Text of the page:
Erykah Badu’s creative evolution has been fascinating to witness. Since her emergence as an artist channelling jazz and soul traditions into contemporary R&B back in 1997 (then grouped under the umbrella term 'neo-soul') with her Baduizm album, Badu has been a restless and fearless creative force. While her debut album may have represented her commercial peak and highest public profile, Badu has continued to be a vital artist who has continued to evolve sonically, visually and creatively.
Badu has slowly deconstructed the seemingly impenetrable regal presence she emerged with, revealing a humorous, relatable and socially engaged artist who has managed to remain relevant by remaining true to her creative instincts. Earlier this year Badu was rewarded for sticking to her creative path by the Montreal Jazz Festival who awarded her the prestigious Ella Fitzgerald Award.
Now, Badu, who regularly DJs under the name Lo Down Loretta Brown and recently performed a one-woman comedy show in her hometown of Dallas is continuing to keep herself in the spotlight. Not content with hosting the 2015 Soul Train Awards on Nov. 29, she released her first project in five years, a mixtape entitled But You Caint Use My Phone (on Nov. 27) which features her version of Drake’s “Hotline Bling” called "Cell U Lar Device." As this new material is released, CBC Music takes a look back at Badu’s career to pick out 10 career-spanning tracks to represent Badu’s impressively deep catalogue.
10. “Honey” from New Amerykah Part One: Part One (4th World War), 2008
Ostensibly a song to an elusive love interest, this track makes the list because Badu’s visual extension of the song into her lifelong love for music is so creative, humorous and life-affirming. While “Love of My Life (An Ode to Hip-Hop)” her collaboration with Common was a borderline omission from this list spelling out Badu’s love for hip-hop, the music being paid tribute to on album covers in the “Honey” video is a far more representative audit of Badu’s influences and inspirations. Watch out for the monkey.
9. "The Healer” from New Amerykah Part One: Part One (4th World War), 2008
A stridently imposing statement, “The Healer,” eerily produced by legendary underground hip-hop maverick Madlib is a mystical call to decolonize the mind through music. Scattering its coded lyrical clues on how to achieve mental freedom throughout, the track rewards multiple listening.
8. “Next Lifetime” from Baduizm, 1997
A top-notch Badu ballad, “Next Lifetime” finds Badu caught up in an emotional bind of unrequited love for someone else in a committed relationship. As usual, Badu maximizes the initial concept in visual form, leveraging the video into a time-skipping Afrofuturist fable starring hip-hop icons Method Man and Pete Rock.
7. “Window Seat” from New Amerykah Part Two: Return Of The Ankh, 2010
While the song on its own finds Badu wrestling with a need for independent thought, the song's video, shot in Dallas' Dealey Street Plaza caused controversy because it featured an audacious act of performance art. Badu gradually stripped naked in public before being 'shot' by a sniper at the site of JFK's assassination in the video. By taking the initial concept of independence and then spinning it to critique groupthink, Badu shows her expertise at blending the personal and the political.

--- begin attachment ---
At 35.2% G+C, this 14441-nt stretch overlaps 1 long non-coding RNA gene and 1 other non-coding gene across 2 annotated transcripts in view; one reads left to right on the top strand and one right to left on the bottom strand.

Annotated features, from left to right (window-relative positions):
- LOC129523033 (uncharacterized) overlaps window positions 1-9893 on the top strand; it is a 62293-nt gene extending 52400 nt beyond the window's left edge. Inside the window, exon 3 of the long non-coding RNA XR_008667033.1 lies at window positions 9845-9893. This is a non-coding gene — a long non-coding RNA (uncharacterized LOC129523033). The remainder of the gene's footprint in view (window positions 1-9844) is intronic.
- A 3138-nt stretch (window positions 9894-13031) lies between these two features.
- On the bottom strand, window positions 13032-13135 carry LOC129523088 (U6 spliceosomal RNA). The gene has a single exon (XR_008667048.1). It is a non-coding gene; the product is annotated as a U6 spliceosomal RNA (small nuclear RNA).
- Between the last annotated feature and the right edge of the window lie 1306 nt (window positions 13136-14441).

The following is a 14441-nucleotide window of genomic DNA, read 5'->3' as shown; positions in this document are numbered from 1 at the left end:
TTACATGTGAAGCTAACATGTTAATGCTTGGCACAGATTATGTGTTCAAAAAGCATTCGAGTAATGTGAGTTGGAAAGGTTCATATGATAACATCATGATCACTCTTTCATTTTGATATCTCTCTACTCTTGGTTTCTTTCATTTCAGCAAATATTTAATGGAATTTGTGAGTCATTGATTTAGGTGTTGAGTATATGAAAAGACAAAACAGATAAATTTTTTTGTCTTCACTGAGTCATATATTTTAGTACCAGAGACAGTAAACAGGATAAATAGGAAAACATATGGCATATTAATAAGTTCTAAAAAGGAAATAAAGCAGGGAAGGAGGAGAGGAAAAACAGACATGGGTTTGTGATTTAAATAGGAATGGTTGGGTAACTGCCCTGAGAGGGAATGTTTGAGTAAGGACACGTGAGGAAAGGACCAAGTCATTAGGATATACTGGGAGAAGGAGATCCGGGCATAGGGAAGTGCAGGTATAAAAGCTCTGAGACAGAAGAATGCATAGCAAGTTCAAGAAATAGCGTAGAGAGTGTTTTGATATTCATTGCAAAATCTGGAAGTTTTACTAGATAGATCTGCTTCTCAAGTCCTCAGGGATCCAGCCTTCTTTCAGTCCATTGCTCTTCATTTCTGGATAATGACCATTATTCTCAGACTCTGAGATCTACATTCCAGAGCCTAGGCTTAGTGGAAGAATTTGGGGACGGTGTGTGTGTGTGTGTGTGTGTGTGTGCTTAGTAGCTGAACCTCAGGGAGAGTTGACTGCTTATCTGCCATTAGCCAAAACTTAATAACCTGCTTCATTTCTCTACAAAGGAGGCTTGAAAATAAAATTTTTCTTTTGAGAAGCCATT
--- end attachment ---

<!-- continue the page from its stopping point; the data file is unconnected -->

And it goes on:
6. “Bag Lady” from Mama’s Gun, 2000
"Bag Lady" is a self-determination mission statement directly aimed at women to rid themselves of extraneous emotional, social and psychological baggage and focus on themselves. Riding the languid sample of Dr. Dre’s “Xxplosive,” Badu’s message gains even more power as it is a direct, yet low-key response to that song’s rampant misogyny.
5. “Green Eyes” from Mama’s Gun, 2000
This is Badu at her most vulnerable. In denial over the breakup of her relationship with Andre 3000 of Outkast, Green Eyes is a three-piece suite that not only vacillates through various stages of emotional grief, but deftly through various decade-spanning styles of jazz, replete with vinyl static pops. A 10-minute tour de force.
4. "Didn't Cha Know" from Mama’s Gun, 2000
Expertly helmed by the late peerless producer J. Dilla, the melodically hypnotic groove on “Didn't Cha Know” features Badu freely admitting that she doesn’t have all the answers. Taken from her sophomore album Mama’s Gun, it helped to deconstruct the all-knowing mystical aura her Baduizm debut conveyed to some.
3. "Otherside of the Game" from Baduizm, 1997
Produced by The Roots, this yearning ballad, featuring Badu expressing anxiety over her partner's assumed illicit activities, is exquisitely executed. Its video — that at least gives the illusion it was executed in one shot — features Badu's then-partner Andre 3000 of Outkast and is a testament to the song's vivid storytelling narrative.
2. "Tyrone" from Erykah Badu Live, 1997
Badu began performing this song when it was unreleased while on her very first tour, yet despite the audience’s unfamiliarity with the song, Badu had their undivided attention — and howls of laughter — with the killer opening line. ('I’m getting tired of your sh-t/You don’t never buy me nothing’). The song’s admonishment to ‘call Tyrone’ has been a bottomless well Badu has been able to return to creatively, as is evidenced by her latest 2015 mixtape release. But You Caint Use My Phone’s title is taken from “Tyrone” and several of the songs - including Badu’s reworking of Drake’s “Hotline Bling” make references to phone calls.
1. " On and On" from Baduizm, 1997
While she has significantly evolved in every way since, Badu's debut single crystallized her predilection for coded social progress, jazzy instrumentation and introduced us to her Lady Day-indebted voice. These traits continue to infuse her work and form the foundation of her sonic template.